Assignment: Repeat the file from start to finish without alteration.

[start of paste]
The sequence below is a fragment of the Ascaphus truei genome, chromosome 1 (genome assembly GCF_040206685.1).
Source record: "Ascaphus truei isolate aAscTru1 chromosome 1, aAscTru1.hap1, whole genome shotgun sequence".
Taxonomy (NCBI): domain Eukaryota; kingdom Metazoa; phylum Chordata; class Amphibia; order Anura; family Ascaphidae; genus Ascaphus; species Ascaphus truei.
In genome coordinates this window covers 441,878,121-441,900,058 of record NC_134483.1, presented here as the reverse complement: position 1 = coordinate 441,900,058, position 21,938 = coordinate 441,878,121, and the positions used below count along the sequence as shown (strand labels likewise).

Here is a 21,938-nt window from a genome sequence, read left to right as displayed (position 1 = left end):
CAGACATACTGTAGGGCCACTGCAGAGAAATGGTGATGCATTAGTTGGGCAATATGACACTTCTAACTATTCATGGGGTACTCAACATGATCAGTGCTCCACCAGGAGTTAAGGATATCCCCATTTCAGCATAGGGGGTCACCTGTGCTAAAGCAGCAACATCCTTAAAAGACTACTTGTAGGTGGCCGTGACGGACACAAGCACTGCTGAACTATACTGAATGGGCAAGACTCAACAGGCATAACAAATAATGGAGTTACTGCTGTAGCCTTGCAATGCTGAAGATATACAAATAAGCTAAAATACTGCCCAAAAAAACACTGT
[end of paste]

The sequence below is a fragment of the Ascaphus truei genome, chromosome 1 (genome assembly GCF_040206685.1).
Source record: "Ascaphus truei isolate aAscTru1 chromosome 1, aAscTru1.hap1, whole genome shotgun sequence".
Taxonomy (NCBI): domain Eukaryota; kingdom Metazoa; phylum Chordata; class Amphibia; order Anura; family Ascaphidae; genus Ascaphus; species Ascaphus truei.
In genome coordinates this window covers 441,878,121-441,900,058 of record NC_134483.1, presented here as the reverse complement: position 1 = coordinate 441,900,058, position 21,938 = coordinate 441,878,121, and the positions used below count along the sequence as shown (strand labels likewise).

Here is a 21,938-nt window from a genome sequence, read left to right as displayed (position 1 = left end):
CAGACATACTGTAGGGCCACTGCAGAGAAATGGTGATGCATTAGTTGGGCAATATGACACTTCTAACTATTCATGGGGTACTCAACATGATCAGTGCTCCACCAGGAGTTAAGGATATCCCCATTTCAGCATAGGGGGTCACCTGTGCTAAAGCAGCAACATCCTTAAAAGACTACTTGTAGGTGGCCGTGACGGACACAAGCACTGCTGAACTATACTGAATGGGCAAGACTCAACAGGCATAACAAATAATGGAGTTACTGCTGTAGCCTTGCAATGCTGAAGATATACAAATAAGCTAAAATACTGCCCAAAAAAACACTGT